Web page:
Monday, September 15, 2008 - 2:00pm
1 hour (actually 50 minutes)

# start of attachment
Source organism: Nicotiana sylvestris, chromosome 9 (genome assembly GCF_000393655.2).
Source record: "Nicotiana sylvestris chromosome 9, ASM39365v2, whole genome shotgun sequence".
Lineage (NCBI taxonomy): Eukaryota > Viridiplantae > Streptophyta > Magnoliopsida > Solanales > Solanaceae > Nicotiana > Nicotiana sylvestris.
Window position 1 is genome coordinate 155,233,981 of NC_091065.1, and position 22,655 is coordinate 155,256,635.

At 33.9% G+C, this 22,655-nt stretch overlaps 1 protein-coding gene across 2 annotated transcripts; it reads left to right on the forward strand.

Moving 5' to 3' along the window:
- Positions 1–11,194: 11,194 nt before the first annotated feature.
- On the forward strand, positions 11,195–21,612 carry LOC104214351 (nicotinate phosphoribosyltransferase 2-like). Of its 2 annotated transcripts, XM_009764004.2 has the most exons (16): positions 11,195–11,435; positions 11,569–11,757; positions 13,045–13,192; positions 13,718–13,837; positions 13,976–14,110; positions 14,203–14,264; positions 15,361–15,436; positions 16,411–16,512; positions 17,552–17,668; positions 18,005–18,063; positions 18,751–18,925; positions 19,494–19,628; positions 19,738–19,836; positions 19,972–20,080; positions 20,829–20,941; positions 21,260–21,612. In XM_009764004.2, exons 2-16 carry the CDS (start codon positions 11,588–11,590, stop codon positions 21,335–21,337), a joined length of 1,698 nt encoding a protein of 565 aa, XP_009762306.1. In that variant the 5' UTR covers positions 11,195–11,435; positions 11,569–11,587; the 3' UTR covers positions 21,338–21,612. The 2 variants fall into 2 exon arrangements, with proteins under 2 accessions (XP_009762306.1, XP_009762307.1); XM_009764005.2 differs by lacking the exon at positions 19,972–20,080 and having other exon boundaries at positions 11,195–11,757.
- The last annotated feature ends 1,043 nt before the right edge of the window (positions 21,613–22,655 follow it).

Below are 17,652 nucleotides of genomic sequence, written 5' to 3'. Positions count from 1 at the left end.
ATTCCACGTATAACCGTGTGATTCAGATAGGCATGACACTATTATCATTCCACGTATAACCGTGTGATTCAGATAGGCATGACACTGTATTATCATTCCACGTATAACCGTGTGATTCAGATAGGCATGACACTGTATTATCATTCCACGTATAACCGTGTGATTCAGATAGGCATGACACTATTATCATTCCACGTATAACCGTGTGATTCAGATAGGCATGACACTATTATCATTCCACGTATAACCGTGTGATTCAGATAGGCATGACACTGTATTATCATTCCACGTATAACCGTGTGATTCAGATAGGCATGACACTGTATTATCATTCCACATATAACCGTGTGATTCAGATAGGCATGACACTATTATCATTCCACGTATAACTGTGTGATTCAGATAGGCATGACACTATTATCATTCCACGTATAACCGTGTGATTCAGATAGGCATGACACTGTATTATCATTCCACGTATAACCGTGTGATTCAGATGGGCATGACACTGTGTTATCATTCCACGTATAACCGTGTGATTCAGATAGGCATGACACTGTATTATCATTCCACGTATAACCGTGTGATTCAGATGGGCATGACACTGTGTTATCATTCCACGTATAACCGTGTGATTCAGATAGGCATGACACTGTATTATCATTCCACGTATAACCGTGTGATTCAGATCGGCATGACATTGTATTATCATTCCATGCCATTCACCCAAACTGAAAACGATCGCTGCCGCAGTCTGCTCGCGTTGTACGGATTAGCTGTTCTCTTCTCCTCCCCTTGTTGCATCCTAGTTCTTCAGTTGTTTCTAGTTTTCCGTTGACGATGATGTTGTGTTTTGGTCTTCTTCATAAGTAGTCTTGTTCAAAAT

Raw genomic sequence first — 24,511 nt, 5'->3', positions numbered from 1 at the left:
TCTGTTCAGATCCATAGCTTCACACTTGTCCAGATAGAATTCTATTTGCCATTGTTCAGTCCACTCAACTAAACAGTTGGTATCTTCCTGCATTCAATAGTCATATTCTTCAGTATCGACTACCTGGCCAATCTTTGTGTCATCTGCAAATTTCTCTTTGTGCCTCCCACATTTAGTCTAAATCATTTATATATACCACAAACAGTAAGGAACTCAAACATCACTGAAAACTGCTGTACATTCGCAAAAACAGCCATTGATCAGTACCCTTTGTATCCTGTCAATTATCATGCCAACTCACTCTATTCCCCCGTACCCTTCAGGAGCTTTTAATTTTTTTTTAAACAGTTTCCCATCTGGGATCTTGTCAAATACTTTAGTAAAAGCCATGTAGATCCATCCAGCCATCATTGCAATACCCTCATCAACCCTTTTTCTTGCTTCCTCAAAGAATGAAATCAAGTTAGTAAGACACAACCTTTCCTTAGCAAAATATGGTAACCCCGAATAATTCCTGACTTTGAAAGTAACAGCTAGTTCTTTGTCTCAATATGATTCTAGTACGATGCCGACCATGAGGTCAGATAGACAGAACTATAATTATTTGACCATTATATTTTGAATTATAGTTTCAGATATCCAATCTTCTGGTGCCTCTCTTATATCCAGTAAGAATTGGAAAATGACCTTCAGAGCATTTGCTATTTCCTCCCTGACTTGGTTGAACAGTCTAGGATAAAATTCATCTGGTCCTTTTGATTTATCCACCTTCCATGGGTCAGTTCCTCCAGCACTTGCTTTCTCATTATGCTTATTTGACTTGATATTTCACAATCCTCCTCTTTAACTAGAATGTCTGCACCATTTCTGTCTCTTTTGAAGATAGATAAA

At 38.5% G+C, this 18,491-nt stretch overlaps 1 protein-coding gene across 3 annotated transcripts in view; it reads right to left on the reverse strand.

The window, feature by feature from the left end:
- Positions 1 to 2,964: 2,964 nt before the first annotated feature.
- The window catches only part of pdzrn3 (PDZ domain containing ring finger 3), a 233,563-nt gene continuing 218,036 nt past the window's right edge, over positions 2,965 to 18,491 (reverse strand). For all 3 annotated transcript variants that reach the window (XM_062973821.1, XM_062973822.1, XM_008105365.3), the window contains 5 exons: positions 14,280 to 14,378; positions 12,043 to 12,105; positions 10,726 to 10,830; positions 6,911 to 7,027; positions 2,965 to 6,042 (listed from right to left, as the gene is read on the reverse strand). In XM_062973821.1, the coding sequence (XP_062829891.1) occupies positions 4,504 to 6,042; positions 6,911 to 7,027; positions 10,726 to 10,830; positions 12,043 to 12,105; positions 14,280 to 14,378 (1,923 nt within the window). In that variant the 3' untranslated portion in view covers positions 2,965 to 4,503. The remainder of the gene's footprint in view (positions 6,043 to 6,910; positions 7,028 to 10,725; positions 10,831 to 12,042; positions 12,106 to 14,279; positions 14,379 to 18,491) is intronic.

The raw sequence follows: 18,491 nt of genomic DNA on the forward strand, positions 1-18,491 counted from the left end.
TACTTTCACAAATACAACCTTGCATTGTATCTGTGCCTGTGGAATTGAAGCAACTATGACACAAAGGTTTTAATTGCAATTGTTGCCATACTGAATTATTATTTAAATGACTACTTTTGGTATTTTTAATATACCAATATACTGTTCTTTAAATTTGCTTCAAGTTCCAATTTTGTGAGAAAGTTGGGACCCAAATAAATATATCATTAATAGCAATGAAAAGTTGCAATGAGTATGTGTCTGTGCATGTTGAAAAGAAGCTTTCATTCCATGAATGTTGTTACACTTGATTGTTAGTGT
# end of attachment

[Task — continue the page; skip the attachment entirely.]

Variable transformations are used to enhance the normally poor performance of trapezoidal rule approximations of finite-range integrals I[f]=\int^1_0f(x)dx. Letting x=\psi(t), where \psi(t) is an increasing function for 0 < t < 1 and \psi(0)=0 and \psi(1)=1, the trapezoidal rule is applied to the transformed integral I[f]=\int^1_0f(\psi(t))\psi'(t)dt. By choosing \psi(t) appropriately, approximations of very high accuracy can be obtained for I[f] via this approach. In this talk, we survey the various transformations that exist in the literature. In view of recent generalizations of the classical Euler-Maclaurin expansion, we show how some of these transformations can be tuned to optimize the numerical results. If time permits, we will also discuss some recent asymptotic expansions for Gauss-Legendre integration rules in the presence of endpoint singularities and show how their performance can be optimized by tuning variable transformations. The variable transformation approach presents a very flexible device that enables one to write his/her own high-accuracy numerical integration code in a simple way without the need to look up tables of abscissas and weights for special Gaussian integration formulas.